Future trends in the management of livestock production

Phillips, C. (2002) Future trends in the management of livestock production. Outlook On Agriculture, 31 1: 7-11.

Author Phillips, C.
Title Future trends in the management of livestock production
Journal name Outlook On Agriculture   Check publisher's open access policy
ISSN 0030-7270
Publication date 2002
Sub-type Article (original research)
Open Access Status Not Open Access
Volume 31
Issue 1
Start page 7
End page 11
Total pages 5
Place of publication London, United Kingdom
Publisher I P Publishing
Language eng
Abstract The intensification of animal production systems proceeded rapidly in the latter part of the twentieth century, often aided by government support. However, only short-term benefits of intensification were realized and consumers started to select animal produce from less intensive production systems in the belief that it would be healthier, kinder to the animals and less likely to cause damage to the environment. Recent research has shown that the production of high quality traditional dairy products will provide an income for more people than intensive dairy production, thus helping to serve as a functional basis for rural land use. It is Often argued that extensive production cannot produce enough food for the majority of the population, but such estimates rely on outdated and inadequate levels of output from the traditional systems. Modern organic dairy systems,for example, should produce at least two-thirds of that of intensive systems and should therefore be able to provide for the majority of consumers in the UK. However, it is anticipated that increased global trade in livestock products will further threaten the livelihood of UK producers. Their options are to reduce input costs and develop specialized markets for high quality products ahead of their competitors. For example, the increased potential lifespan of the human population will encourage people to consume products that promote longevity, such as those with minimal contamination by pollutants. In many parts of the world, but particularly in the central continental land masses, livestock production will be challenged by global warming. Traditional production systems are likely to survive better, as they are buffered against variations in weather. It is concluded that livestock production systems have the potential to provide high quality food and employment, especially in marginal areas, and to preserve the land for the benefit of future generations. However, if badly managed, intensive systems may lead to major adverse effects on the environment, damage to human health and a reduction in food supply for those in developing countries.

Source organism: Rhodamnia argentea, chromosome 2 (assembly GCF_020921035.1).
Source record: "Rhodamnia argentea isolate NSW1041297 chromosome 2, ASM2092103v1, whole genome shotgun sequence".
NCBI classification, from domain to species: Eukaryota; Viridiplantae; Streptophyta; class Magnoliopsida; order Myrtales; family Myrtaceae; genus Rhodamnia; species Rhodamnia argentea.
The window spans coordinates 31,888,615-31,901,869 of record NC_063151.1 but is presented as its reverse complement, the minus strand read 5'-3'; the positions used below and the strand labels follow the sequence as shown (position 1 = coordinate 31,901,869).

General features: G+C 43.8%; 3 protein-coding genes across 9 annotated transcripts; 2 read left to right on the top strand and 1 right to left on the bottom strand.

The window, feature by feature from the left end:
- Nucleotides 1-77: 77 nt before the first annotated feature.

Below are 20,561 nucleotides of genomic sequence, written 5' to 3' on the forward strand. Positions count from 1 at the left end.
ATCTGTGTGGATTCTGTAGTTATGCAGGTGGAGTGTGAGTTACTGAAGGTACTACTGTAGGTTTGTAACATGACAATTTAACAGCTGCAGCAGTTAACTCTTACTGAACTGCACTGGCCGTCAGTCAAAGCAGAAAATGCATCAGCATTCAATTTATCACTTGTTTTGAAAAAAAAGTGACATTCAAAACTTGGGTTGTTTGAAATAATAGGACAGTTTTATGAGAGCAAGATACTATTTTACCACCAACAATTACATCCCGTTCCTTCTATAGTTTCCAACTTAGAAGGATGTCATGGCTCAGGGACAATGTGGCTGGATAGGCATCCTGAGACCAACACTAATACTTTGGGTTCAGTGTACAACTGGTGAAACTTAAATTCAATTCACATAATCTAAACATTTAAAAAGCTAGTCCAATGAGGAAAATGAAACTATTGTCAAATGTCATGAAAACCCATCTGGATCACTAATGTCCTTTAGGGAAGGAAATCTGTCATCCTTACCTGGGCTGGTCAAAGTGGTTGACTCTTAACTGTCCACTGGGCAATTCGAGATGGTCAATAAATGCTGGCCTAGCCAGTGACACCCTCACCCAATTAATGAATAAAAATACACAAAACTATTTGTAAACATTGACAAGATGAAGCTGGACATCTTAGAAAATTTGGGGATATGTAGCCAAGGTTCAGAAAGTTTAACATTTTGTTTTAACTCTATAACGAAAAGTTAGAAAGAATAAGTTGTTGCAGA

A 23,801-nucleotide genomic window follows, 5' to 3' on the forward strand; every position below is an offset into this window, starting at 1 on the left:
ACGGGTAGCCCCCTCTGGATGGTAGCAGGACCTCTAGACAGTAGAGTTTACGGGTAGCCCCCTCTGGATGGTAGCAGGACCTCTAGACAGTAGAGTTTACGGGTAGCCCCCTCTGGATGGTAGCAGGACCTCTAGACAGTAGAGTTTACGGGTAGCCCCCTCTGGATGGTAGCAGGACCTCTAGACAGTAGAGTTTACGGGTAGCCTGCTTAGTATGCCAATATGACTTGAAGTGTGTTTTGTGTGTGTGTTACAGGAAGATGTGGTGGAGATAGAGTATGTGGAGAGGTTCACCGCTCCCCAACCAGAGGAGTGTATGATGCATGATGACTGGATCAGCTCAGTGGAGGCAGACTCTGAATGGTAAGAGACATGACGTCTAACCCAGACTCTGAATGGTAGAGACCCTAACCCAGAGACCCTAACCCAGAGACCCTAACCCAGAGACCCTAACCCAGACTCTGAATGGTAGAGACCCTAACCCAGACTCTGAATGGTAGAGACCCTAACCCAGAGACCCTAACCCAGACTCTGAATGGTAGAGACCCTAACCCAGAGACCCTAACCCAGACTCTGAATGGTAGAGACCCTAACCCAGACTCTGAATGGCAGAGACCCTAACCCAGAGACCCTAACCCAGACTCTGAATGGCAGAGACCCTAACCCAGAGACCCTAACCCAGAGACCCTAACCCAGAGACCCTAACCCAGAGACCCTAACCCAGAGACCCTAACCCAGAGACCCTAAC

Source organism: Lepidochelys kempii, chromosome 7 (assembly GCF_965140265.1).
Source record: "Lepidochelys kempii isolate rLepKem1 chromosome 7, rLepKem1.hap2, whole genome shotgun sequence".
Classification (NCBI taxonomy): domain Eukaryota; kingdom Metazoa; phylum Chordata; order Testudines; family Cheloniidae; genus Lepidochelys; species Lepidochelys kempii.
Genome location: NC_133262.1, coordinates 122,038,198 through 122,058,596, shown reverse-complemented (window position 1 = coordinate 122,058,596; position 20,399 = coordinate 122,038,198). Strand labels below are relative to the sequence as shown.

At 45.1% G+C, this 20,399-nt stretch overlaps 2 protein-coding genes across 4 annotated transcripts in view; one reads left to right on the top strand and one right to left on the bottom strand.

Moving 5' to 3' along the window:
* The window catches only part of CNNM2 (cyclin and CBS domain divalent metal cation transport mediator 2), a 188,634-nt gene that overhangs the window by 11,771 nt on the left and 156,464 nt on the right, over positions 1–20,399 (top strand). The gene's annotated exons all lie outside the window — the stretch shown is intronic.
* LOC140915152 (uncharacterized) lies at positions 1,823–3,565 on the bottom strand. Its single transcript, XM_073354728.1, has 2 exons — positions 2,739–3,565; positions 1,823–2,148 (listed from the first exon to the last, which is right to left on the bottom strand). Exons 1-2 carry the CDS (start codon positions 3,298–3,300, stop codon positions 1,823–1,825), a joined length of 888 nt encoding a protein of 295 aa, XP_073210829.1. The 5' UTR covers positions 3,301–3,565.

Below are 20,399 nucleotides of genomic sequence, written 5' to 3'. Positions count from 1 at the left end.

Keyword Agriculture, Multidisciplinary
livestock production
agricultural intensification
organic farming
animal protein
agricultural labour
dairy farming
Q-Index Code C1
Q-Index Status Provisional Code
Institutional Status Unknown

Document type: Journal Article
Sub-type: Article (original research)
Collections: Excellence in Research Australia (ERA) - Collection
School of Veterinary Science Publications
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Citation counts: TR Web of Science Citation Count  Cited 1 times in Thomson Reuters Web of Science Article | Citations
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Created: Wed, 17 Oct 2007, 11:10:40 EST